A sports injury can be acute (sudden) or chronic (develop over time).
Sports injuries are common and can occur throughout your body to bones, muscles, tendons, ligaments and other structures. Exercise is important to good health, but people often get hurt when participating in sports or other physical activities. A sports injury involves damage to part of your body due to sports, exercise or athletic activities.
Sports injuries can happen to anyone, particularly people who:
- Are out of shape.
- Don’t wear proper protective equipment.
- Exercise without warming up and cooling down.
- Participate in contact sports that may involve tackling or collisions.
- Take part in activities that involve jumping, running and pivoting or changing direction quickly.
Body parts mostly affected due to Sports Injuries are:
- Achilles tendon: The Achilles tendon is a thick cord that connects the back of your lower leg (calf) to your heel. It helps you walk. But the tendon can become swollen, inflamed and stiff. It can even tear. This is called Achilles tendinitis or Achilles tendon rupture.
- Ankle: Your leg and foot join together at your ankle. It contains three joints, as well as several bones, cartilage, ligaments, muscles and tendons. Ankle pain is often caused by a sprained ankle.
- Elbow: Your elbow is the joint that acts as a hinge between your upper and lower arm. People often experience pain in their elbow from repeat motions and overuse (for example, tennis elbow and Little League elbow).
- Head: Your head includes your face, skull and brain. One of the most common head injuries is concussion.
- Knee: Your knee is a complex joint that acts as a hinge between your thigh and lower leg. It contains bones, cartilage, ligaments and tendons. Knee pain can be caused by jumper’s knee or runner’s knee. Other common injuries include meniscus tear and anterior cruciate ligament (ACL) tear.
- Shoulder: Your shoulder connects your upper arm to the trunk of your body. It contains your rotator cuff, a group of muscles and tendons that keep the upper arm in your shoulder socket. Rotator cuff tendinitis and rotator cuff tears are common sports injuries.
The most common sports injuries are:
- Broken bone: A broken bone (bone fracture) can happen when sudden force is applied to a bone.
- Cartilage tear: Cartilage is a tough but flexible shock absorber that covers and protects the ends of some bones. Cartilage injuries can occur in joints such as your knee and shoulder.
- Concussion: A concussion is a brain injury caused by a bump or blow to your head.
- Dislocation: Dislocation occurs when the end of a bone moves out of its normal position in a joint. For example, if your shoulder pops out of its socket, it’s dislocated.
- Tendinitis: Tendinitis occurs when your tissues that connect muscles to bones (tendons) become swollen and inflamed. It’s caused by repetitive movements over time. An example is jumper’s knee (patellar tendonitis).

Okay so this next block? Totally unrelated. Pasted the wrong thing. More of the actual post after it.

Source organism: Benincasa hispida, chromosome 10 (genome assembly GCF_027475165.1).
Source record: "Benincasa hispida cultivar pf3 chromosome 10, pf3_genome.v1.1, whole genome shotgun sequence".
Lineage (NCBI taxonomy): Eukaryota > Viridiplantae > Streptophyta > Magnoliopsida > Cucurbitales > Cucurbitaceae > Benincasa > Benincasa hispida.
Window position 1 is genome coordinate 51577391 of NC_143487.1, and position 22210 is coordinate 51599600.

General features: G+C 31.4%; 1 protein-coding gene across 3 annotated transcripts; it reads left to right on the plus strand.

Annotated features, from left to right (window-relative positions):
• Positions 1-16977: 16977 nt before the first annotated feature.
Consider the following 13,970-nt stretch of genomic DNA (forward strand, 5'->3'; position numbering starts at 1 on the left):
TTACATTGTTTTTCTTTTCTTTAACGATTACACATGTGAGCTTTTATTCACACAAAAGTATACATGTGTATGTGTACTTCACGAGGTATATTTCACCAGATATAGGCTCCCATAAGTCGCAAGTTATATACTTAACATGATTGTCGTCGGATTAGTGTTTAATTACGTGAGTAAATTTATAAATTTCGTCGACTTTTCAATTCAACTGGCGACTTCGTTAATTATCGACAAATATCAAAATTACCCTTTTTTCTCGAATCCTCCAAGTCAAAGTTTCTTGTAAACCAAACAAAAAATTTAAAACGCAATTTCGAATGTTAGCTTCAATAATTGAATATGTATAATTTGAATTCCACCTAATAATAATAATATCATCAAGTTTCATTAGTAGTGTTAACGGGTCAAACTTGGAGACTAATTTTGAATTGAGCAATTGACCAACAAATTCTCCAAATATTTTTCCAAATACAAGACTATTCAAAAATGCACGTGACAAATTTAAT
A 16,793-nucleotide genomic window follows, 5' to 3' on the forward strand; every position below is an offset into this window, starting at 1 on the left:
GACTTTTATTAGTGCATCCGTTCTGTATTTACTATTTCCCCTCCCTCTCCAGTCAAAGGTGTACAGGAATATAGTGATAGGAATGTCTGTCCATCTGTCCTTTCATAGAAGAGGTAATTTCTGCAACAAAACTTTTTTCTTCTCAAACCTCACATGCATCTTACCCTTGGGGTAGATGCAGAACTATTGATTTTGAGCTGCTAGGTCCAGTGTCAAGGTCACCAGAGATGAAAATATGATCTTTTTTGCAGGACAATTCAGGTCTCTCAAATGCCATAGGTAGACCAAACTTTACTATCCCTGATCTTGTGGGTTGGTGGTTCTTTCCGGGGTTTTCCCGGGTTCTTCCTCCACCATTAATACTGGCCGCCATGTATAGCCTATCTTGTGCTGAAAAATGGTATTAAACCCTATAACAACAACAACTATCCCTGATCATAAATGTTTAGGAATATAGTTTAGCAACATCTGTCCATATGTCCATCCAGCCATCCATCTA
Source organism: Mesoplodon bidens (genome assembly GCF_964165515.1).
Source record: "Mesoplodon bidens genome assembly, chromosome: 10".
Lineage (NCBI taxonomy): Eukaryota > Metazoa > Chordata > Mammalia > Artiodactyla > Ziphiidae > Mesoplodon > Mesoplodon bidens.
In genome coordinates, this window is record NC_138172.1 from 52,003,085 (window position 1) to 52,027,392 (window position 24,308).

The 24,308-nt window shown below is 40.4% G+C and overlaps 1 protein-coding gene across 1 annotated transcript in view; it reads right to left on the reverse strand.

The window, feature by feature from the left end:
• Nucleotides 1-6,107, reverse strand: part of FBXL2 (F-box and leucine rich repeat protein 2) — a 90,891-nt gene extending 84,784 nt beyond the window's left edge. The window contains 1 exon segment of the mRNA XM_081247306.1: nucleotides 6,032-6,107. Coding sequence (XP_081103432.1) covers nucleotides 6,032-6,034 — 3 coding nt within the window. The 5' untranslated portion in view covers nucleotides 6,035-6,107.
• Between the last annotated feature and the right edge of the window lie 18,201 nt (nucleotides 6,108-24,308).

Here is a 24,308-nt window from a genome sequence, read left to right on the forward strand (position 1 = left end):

- Sprains: A sprain happens when a ligament stretches too much or tears. Ligaments connect bones and stabilize joints. These injuries can be mild or severe, and they’re common in your ankle, knee and wrist.
- Strains: A strain occurs when you overextend a muscle and it stretches or tears. Examples include hamstring strain, back strain and abdominal strain.
Causes of Sports Injuries
- Accidents, such as a fall.
- Bad habits with exercise, such as not warming up or stretching enough.
- Lack of safety equipment, or gear that’s damaged or worn incorrectly.
- Shoes that don’t fit well or provide enough support.
- Sudden start to an exercise program or significant increase in physical activity that your body isn’t used to.
Symptoms of Sports Injuries
- Aches, pain or tenderness.
- Deformity, such as a bone or joint looking out of place.
- Decreased range of motion.
- Grinding, cracking, clicking or popping noise.
- Inability to bear weight on your hip, leg or foot.
- Skin that’s warm to the touch.
- Stiffness or weakness.
- Trouble moving a body part normally (for example, you can’t move it as far or it locks up when you try to move).
To diagnose a sports injury, our Orthopedic Specialist performs a physical exam. They’ll ask questions about what happened and what symptoms you’ve had. They’ll also look at the injured area, possibly testing how it moves.
Depending on the type of injury you have and how severe it is, your healthcare provider also may recommend imaging tests. An X-ray, CT scan or MRI can create pictures of the structures inside your body. The images will help your healthcare provider understand, diagnose and treat your specific injury.
Treatment for sports injuries varies widely, depending on the type and severity. Many sports injuries heal in a few days or weeks with rest and at-home strategies.
But for more serious injuries, treatment may involve:
- Immobilization with a cast, splint, sling, walking boot or other medical device.
- Injections to reduce swelling and pain.
- Prescription anti-inflammatory medications.
- Surgery to correct fractures or repair ligament, tendon or cartilage tears.
- Physical therapy (also called rehabilitation or rehab) to heal and strengthen injured body parts.